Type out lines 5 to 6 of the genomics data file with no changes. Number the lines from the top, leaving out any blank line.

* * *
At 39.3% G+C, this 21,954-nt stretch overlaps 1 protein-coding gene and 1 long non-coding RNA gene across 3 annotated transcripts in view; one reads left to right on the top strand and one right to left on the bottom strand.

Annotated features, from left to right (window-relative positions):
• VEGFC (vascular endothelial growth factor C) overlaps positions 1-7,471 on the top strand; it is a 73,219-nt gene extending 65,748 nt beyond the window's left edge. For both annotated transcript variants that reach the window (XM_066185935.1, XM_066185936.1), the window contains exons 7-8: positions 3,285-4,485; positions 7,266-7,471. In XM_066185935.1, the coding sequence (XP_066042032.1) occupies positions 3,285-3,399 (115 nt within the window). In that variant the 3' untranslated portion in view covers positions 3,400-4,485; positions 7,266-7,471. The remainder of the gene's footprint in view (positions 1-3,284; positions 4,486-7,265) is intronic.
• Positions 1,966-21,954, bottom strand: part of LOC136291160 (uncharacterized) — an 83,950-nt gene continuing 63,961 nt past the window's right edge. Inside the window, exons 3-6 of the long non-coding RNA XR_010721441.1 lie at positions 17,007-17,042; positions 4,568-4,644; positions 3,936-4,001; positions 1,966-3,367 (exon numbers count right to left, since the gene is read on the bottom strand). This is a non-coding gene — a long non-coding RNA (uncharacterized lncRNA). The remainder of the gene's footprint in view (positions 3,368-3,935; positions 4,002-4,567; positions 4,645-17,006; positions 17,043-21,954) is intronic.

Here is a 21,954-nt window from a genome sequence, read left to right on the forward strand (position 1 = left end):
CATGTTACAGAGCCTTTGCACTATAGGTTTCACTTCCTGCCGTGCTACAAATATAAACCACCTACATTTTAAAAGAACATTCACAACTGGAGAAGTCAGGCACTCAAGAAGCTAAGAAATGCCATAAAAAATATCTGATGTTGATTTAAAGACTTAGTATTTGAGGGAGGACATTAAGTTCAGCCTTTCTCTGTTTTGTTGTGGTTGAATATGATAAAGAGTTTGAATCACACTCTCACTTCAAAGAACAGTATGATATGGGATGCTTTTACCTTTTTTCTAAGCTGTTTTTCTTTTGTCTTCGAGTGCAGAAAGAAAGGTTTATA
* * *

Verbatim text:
Here is a 21,954-nt window from a genome sequence, read left to right on the forward strand (position 1 = left end):
CATGTTACAGAGCCTTTGCACTATAGGTTTCACTTCCTGCCGTGCTACAAATATAAACCACCTACATTTTAAAAGAACATTCACAACTGGAGAAGTCAGGCACTCAAGAAGCTAAGAAATGCCATAAAAAATATCTGATGTTGATTTAAAGACTTAGTATTTGAGGGAGGACATTAAGTTCAGCCTTTCTCTGTTTTGTTGTGGTTGAATATGATAAAGAGTTTGAATCACACTCTCACTTCAAAGAACAGTATGATATGGGATGCTTTTACCTTTTTTCTAAGCTGTTTTTCTTTTGTCTTCGAGTGCAGAAAGAAAGGTTTATA